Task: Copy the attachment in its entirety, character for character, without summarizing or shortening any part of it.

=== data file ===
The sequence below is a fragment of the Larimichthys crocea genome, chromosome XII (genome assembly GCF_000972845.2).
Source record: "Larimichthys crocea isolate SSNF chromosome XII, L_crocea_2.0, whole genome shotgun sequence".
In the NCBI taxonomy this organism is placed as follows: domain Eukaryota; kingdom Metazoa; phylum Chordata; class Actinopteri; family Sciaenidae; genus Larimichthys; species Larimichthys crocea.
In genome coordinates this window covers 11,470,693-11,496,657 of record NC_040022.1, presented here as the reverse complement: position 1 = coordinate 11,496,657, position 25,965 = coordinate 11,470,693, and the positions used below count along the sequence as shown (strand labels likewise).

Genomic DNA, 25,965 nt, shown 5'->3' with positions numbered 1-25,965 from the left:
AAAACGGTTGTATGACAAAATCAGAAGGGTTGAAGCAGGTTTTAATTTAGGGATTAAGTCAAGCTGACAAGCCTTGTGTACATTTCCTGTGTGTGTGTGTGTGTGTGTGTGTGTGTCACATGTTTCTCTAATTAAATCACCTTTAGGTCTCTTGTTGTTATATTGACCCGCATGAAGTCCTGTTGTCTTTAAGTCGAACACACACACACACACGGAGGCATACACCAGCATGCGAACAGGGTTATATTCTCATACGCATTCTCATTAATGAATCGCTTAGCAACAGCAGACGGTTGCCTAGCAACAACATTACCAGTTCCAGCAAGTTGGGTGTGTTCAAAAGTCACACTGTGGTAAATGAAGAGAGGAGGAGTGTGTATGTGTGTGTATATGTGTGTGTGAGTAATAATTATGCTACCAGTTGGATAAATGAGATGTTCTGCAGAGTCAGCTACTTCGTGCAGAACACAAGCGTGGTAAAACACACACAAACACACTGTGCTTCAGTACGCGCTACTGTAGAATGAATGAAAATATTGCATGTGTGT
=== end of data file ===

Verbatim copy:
The sequence below is a fragment of the Larimichthys crocea genome, chromosome XII (genome assembly GCF_000972845.2).
Source record: "Larimichthys crocea isolate SSNF chromosome XII, L_crocea_2.0, whole genome shotgun sequence".
In the NCBI taxonomy this organism is placed as follows: domain Eukaryota; kingdom Metazoa; phylum Chordata; class Actinopteri; family Sciaenidae; genus Larimichthys; species Larimichthys crocea.
In genome coordinates this window covers 11,470,693-11,496,657 of record NC_040022.1, presented here as the reverse complement: position 1 = coordinate 11,496,657, position 25,965 = coordinate 11,470,693, and the positions used below count along the sequence as shown (strand labels likewise).

Genomic DNA, 25,965 nt, shown 5'->3' with positions numbered 1-25,965 from the left:
AAAACGGTTGTATGACAAAATCAGAAGGGTTGAAGCAGGTTTTAATTTAGGGATTAAGTCAAGCTGACAAGCCTTGTGTACATTTCCTGTGTGTGTGTGTGTGTGTGTGTGTGTGTCACATGTTTCTCTAATTAAATCACCTTTAGGTCTCTTGTTGTTATATTGACCCGCATGAAGTCCTGTTGTCTTTAAGTCGAACACACACACACACACGGAGGCATACACCAGCATGCGAACAGGGTTATATTCTCATACGCATTCTCATTAATGAATCGCTTAGCAACAGCAGACGGTTGCCTAGCAACAACATTACCAGTTCCAGCAAGTTGGGTGTGTTCAAAAGTCACACTGTGGTAAATGAAGAGAGGAGGAGTGTGTATGTGTGTGTATATGTGTGTGTGAGTAATAATTATGCTACCAGTTGGATAAATGAGATGTTCTGCAGAGTCAGCTACTTCGTGCAGAACACAAGCGTGGTAAAACACACACAAACACACTGTGCTTCAGTACGCGCTACTGTAGAATGAATGAAAATATTGCATGTGTGT